" Critical Theory: Rituals, Pedagogy and Resistance speaks to the current challenges we face as humanity, not only situating them historically, but also securitizing the role that our educational institutions, curriculum matrixes and teacher education programs have played in such social havoc. It provides crucial insights, not only to help a better understanding of the accomplishments produced by the critical educational and curriculum river in the struggle against the educational and curriculum epistemicide, but also to help explore alternative ways responsive to the world’s endless epistemological difference and diversity. While the future of our field needs to go beyond Peter McLaren’s intellectual thesaurus, it cannot certainly avoid going through him. The itinerant curriculum theory – and the ICTheorists – are conscious about that." – João M. Paraskeva, Professor of Educational Leadership and Policy Studies, University of Strathclyde
Author: Sharada Gade
This book is about the reflective journey of Sharada Gade, a teacher-practitioner who turned into a researcher-practitioner. The book holds many lessons for others, as the author tells about her collaboration with teachers and her experience in coauthoring research reports with them. She also discusses how to teach and implement instructional interventions. This practical knowledge is supported by perspectives from cultural historical activity theory (CHAT). This offers conceptual clarity to the book's lessons by drawing from across continents, institutions and academic fields. The culmination of these efforts makes for fascinating reading, one that sheds much needed theoretical-practical light for practitioners to take transformative action in their own classrooms.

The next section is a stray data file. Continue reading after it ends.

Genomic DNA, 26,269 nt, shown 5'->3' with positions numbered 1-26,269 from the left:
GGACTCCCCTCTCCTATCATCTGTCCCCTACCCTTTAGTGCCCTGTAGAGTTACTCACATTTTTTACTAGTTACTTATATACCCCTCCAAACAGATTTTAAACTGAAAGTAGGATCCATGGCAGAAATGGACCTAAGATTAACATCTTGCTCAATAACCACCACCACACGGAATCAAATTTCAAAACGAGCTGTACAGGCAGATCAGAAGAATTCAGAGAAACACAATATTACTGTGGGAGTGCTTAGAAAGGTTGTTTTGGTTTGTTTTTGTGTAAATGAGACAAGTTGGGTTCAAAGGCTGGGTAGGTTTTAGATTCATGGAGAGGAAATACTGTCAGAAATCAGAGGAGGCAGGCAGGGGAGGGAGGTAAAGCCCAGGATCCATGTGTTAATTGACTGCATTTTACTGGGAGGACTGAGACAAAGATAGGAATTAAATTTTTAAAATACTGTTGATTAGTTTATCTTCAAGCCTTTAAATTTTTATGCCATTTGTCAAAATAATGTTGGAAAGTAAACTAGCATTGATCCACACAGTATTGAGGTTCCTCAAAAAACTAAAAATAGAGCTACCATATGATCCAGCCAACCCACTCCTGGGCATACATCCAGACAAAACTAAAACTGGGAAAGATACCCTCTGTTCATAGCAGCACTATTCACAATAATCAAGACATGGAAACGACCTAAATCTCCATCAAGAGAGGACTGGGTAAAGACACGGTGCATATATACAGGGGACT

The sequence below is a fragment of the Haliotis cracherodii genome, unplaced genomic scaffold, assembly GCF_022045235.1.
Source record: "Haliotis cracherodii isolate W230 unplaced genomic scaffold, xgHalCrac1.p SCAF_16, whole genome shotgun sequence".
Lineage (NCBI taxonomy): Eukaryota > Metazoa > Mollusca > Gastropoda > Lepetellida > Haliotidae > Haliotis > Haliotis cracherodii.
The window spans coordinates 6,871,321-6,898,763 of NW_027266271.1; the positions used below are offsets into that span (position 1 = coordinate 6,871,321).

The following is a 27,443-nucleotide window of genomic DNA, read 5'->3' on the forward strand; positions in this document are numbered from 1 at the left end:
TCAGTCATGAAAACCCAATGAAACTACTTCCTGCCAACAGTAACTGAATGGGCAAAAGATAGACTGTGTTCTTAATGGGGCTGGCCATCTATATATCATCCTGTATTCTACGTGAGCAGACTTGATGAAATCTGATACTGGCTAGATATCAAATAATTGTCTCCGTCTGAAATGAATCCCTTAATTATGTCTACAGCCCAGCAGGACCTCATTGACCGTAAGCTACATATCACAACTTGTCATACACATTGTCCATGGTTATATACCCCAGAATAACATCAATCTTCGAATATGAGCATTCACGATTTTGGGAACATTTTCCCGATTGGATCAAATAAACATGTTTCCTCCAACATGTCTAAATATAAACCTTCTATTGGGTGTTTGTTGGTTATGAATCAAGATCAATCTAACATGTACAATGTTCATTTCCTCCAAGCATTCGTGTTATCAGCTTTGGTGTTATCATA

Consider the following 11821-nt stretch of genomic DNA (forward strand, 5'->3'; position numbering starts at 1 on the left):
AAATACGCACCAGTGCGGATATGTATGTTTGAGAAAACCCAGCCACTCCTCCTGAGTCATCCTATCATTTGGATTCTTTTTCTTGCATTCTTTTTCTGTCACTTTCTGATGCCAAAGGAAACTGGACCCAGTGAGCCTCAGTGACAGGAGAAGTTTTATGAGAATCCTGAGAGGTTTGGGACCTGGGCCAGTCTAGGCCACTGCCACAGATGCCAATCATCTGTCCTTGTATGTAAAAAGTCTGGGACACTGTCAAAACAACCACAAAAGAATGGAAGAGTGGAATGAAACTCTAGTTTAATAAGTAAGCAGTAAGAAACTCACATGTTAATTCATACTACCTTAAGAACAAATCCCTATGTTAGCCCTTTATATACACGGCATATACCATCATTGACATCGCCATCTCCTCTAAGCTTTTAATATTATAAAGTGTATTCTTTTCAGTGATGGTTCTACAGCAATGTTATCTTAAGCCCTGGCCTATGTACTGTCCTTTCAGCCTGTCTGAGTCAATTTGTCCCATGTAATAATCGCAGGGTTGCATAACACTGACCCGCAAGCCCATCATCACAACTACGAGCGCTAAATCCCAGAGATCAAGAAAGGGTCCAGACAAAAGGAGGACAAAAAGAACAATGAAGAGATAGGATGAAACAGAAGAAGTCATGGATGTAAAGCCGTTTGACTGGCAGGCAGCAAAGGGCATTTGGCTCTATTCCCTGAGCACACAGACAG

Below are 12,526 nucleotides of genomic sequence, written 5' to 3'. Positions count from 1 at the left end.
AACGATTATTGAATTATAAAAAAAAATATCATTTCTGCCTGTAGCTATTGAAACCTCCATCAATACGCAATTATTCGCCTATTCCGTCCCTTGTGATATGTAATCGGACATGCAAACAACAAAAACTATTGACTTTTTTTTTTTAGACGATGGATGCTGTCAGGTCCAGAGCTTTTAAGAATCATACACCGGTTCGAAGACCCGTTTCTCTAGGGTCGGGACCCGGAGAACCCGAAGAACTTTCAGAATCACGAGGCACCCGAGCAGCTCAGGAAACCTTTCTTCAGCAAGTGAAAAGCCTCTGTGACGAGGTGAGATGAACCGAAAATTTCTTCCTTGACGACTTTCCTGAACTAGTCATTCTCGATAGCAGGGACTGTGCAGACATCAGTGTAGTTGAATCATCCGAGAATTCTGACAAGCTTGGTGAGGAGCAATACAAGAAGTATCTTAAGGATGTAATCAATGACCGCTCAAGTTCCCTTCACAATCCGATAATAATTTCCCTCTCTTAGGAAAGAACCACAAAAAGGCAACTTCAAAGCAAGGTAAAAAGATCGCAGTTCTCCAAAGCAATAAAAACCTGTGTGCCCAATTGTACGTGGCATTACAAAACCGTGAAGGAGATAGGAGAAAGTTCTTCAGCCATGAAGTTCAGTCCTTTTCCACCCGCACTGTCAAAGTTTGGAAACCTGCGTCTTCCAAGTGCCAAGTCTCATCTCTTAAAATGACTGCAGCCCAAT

A Historical Narrative from Ignatius of Loyola to Pedro Arrupe
Author: Festo Mkenda SJ
Jesuits have been in Africa since they were founded, yet their history there remains poorly documented. Although scholars have started to focus on specific regions like Congo, Ethiopia and Zimbabwe, a comprehensive picture of the entire Jesuit experience on the continent is still lacking. In a condensed yet accessible way, Jesuits in Africa fills that lacuna. Narrating the story century by century from the time of St. Ignatius of Loyola (c.1491-1556), founder of the Jesuits, to that of Pedro Arrupe (1907-91, in office 1965-83), 28th general superior of the Society, the book makes Jesuit history in Africa available to a general readership while offering scholars a broad view in which specialized topics can be conceived and deepened.